United States and American History: 1875

About the history of the United States in 1875, Molly Maguires terrorists, the Whiskey Ring scandal, the first Kentucky derby.


--The Molly Maguires, a secret terrorist organization developed by the Irish miners of the Pennsylvania anthracite coal mines to fight the mine operators, was infiltrated and exposed by a Pinkerton spy in the pay of the coal companies. Charged with blackmail and making threats on the lives of mine bosses and officials, 19 Molly Maguires were found guilty and hung, while an additional number were imprisoned. The organization, in existence since 1854, was effectively destroyed.

Mar. 1 A bill written by Charles Sumner, the last civil rights law of the Reconstruction Era, was passed. Its intent was to accord to all citizens the full and equal use and enjoyment of public accommodations and places of public amusement. Violators of the anti-segregation ruling, including officers of the courts and jurors, were subject to heavy fines and imprisonment.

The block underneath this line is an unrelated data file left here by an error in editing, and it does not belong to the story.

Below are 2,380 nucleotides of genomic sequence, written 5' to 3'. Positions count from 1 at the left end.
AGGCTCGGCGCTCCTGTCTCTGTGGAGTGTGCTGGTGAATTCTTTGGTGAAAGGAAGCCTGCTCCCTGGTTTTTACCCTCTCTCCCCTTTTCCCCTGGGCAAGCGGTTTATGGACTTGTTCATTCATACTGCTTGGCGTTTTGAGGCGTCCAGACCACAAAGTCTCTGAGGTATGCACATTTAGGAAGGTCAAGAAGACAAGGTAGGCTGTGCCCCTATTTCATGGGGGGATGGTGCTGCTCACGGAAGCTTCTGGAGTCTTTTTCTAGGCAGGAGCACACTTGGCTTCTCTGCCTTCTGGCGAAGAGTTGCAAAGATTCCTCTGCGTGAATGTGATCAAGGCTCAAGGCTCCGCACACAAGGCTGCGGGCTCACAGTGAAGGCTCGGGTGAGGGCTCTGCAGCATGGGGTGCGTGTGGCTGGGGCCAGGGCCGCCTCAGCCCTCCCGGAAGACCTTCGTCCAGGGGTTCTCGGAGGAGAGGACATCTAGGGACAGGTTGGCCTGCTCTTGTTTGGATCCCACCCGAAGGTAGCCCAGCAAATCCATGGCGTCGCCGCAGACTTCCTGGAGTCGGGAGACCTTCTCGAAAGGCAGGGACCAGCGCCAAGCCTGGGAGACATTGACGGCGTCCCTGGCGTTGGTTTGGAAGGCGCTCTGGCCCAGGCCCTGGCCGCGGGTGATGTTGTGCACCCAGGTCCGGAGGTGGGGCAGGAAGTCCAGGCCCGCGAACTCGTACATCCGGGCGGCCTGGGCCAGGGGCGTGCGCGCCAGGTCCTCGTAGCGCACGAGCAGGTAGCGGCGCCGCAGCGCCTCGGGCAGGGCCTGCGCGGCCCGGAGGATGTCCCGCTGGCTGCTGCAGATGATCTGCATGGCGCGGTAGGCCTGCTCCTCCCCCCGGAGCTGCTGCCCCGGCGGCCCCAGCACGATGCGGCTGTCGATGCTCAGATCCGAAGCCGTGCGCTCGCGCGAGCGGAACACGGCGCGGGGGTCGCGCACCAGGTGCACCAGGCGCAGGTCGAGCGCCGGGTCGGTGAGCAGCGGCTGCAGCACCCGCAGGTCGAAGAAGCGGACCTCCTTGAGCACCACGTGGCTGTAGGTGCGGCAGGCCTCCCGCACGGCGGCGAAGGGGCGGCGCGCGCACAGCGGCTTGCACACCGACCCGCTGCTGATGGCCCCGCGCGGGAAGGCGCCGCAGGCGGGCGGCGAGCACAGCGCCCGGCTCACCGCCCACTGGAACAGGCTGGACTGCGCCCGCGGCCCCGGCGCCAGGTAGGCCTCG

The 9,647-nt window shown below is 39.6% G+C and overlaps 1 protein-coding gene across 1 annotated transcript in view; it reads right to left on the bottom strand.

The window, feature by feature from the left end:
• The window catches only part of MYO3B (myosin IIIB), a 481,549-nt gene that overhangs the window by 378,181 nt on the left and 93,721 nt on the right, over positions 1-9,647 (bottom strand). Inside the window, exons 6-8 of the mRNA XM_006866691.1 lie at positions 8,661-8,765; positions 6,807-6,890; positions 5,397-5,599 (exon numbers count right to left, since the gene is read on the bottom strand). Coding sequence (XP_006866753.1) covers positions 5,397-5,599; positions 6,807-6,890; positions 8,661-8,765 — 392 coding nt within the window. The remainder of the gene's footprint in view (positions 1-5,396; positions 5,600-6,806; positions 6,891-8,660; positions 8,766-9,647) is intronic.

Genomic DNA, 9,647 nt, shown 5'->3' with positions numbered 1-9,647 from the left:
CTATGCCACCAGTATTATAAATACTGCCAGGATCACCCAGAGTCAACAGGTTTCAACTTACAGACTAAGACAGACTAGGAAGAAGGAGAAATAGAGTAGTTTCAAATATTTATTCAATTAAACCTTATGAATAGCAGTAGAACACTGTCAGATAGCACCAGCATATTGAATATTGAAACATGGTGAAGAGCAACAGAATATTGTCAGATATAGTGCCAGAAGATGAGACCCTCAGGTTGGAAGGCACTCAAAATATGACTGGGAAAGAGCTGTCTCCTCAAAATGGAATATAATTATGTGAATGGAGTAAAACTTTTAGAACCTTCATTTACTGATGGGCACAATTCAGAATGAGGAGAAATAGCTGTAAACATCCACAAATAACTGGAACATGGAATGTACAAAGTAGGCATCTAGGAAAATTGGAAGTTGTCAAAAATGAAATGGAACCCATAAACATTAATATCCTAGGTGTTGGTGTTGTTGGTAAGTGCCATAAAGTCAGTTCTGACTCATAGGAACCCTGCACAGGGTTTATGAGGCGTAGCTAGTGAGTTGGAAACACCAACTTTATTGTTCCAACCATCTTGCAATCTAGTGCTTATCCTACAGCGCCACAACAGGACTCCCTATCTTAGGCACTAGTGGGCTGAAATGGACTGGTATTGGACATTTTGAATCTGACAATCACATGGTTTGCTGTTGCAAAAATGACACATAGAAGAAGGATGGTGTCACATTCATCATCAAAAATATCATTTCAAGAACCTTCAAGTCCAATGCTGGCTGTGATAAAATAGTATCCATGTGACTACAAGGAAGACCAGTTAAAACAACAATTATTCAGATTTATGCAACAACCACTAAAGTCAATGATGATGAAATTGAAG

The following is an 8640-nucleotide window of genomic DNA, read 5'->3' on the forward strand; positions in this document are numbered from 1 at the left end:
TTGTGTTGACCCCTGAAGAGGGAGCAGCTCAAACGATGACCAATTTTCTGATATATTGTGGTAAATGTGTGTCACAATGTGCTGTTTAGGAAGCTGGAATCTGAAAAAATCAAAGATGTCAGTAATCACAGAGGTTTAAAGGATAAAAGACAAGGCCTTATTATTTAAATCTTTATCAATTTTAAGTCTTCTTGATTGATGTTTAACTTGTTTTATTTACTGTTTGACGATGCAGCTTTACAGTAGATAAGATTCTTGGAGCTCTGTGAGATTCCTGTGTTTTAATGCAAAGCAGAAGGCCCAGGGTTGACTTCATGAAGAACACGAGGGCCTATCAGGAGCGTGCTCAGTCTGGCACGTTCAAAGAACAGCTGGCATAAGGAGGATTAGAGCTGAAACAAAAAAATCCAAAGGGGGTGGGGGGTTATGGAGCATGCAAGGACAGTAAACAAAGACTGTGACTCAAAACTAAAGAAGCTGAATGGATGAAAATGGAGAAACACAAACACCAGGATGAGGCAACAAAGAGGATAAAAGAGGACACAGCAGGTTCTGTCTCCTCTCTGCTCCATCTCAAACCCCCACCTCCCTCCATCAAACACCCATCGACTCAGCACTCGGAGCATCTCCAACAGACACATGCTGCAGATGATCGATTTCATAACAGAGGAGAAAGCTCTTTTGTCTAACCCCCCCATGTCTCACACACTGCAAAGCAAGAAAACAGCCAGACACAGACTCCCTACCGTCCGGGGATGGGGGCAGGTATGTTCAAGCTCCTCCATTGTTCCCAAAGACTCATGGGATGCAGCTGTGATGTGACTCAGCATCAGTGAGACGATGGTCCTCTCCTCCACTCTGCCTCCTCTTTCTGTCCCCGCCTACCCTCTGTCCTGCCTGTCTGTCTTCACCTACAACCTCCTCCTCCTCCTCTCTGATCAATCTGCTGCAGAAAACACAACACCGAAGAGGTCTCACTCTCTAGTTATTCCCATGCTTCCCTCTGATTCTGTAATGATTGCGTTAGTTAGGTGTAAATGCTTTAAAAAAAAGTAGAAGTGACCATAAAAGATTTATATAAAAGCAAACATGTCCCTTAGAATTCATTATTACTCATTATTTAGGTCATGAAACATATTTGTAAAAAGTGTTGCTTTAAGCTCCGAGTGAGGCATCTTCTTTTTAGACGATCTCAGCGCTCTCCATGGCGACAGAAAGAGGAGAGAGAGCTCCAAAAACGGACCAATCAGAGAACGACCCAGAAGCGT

May 5 The nation reeled at the exposure of yet another public scandal when the Whiskey Ring was uncovered and brought to public attention. An association of distillers and Federal officials had been defrauding the Government of a large slice of the tax revenue, part of which was used to bribe other public officials and finance lobbying activity. A number of Grant appointees were indicted, including the President's secretary.

May 17 The running of the 1st Kentucky Derby. The race was created by Col. M. Lewis Clark, of Louisville, Ky., who 3 years earlier had been impressed by watching the Epsom Downs Derby in England. With a group of friends, Clark acquired a parcel of land in Kentucky from the Churchill brothers, laid out a track, constructed a grandstand. He named his creation Churchill Downs.

The initial Kentucky Derby had a fast track, 15 entries, and a purse of $2,850. The favorite was H. Price McGrath's entry of stretch-runner Chesapeake and sprinter Aristides. The strategy was for Aristides to set the pace for a mile, and then let Chesapeake come on in a closing rush to win. With the drop of the flag, the 1 1/2 mi. race was under way. As the horses came into the backstretch, Aristides led, followed by Ten Broeck and Volcano, with Chesapeake right behind. Entering the stretch, Chesapeake was given the signal to go. He failed to go. Owner McGrath, dismayed, waved frantically to Jockey Lewis aboard Aristides to make the run for the roses himself. Under a strong ride. Aristides drove to the finish line, clinging to the lead, to win by a nose.

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